Qantas is among 11 air cargo carriers fined a total of 800 million euros ($1.1 billion) by the European Commission for running a cartel.
"It is deplorable that so many major airlines coordinated their pricing to the detriment of European businesses and European consumers," said European competition commissioner Joaquin Almunia said on Tuesday.
The Air France-KLM group was hit with the biggest fine, 310 million euros ($A427.26 million), of which 183 million euros ($A252.22 million) was for Air France and 127 million euros ($A175.04 million) for KLM.
To my ‘Aussie price gouging on international flights’
British Airways was fined 104 million euros ($A143.34 million).
The other companies fined were Qantas, Air Canada, Martinair, Cargolux, Cathay Pacific Airways, Japan Airlines, LAN Chile, SAS and Singapore Airlines.
Lufthansa and its subsidiary Swiss International Air Lines escaped a fine under the commission's leniency program for being the first to provide information about the cartel.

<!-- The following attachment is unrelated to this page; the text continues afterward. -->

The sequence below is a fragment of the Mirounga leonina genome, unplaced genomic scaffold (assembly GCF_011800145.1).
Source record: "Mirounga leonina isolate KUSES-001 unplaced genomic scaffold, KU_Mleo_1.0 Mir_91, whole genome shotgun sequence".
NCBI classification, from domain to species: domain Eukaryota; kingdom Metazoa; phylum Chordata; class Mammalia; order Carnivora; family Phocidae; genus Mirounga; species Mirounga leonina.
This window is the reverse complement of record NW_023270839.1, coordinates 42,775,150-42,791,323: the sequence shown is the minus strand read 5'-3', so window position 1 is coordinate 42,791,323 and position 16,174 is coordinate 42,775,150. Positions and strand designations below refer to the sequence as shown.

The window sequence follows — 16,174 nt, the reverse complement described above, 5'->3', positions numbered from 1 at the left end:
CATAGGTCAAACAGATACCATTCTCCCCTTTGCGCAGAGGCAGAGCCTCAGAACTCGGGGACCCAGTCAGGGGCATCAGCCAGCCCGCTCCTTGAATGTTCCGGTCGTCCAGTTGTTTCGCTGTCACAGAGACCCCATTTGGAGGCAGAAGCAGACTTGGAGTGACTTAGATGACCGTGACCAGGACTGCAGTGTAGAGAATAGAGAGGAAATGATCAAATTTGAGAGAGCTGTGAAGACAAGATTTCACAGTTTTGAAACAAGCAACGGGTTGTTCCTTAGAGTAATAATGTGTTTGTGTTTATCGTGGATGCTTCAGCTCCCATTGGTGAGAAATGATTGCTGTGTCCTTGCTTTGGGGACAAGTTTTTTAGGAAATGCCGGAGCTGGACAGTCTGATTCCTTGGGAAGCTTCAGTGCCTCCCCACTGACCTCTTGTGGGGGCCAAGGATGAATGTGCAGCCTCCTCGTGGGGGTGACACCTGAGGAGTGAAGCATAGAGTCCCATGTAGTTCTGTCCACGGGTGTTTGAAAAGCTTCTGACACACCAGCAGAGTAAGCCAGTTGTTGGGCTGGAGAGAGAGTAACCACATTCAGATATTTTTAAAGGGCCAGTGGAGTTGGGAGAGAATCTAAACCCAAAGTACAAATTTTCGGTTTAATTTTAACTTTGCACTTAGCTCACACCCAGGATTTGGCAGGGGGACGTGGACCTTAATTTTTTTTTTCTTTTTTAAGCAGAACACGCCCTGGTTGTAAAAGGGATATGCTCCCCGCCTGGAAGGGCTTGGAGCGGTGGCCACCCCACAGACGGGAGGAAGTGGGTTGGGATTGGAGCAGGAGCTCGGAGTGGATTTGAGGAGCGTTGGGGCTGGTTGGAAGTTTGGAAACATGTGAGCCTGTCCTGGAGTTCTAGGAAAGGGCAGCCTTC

The 11 cargo carriers co-ordinated their action on surcharges for fuel and security without discounts over a six-year period, between December 1999 and February 2006, the European Union's competition watchdog said.
Qantas and LAN Chile got the smallest fines, euros 8.9 million ($A12.27 million) and euros 8.2 million ($A11.3 million), respectively.
Scandinavia's SAS group was fined 70.2 million euros and Luxembourg's Cargolux will have to pay 79.9 million euros.
In Asia, Singapore Airlines was fined 74.8 million euros, Cathay was hit with 57.1 million euros and Japan Airlines will pay 35.7 million euros.
Air Canada must pay 21 million euros.
Five airlines applied for a reduction in the fine, claiming they were unable to pay it, but the commission said none of them met the conditions.
The commission said it dropped charges against another 11 carriers and one consultancy firm which it did not name.
The fines, totalling 799.4 million euros ($A1.09 billion), were slapped on airlines for co-ordinating a cartel that covered flights from, to and within the European Economic Area.
The cartel initially began with contacts between airlines to ensure that worldwide air freight carriers imposed a "flat rate surcharge per kilo for all shipments," the commission said.
The co-operation expanded with the introduction of a security surcharge. The companies refused to pay a commission on such surcharges to their clients, the regulator said.
"By refusing to pay a commission, the airlines ensured that surcharges did not become subject to competition through the granting of discounts to customers," the commission said.
money.ninemsn.com.au 10 Nov 2010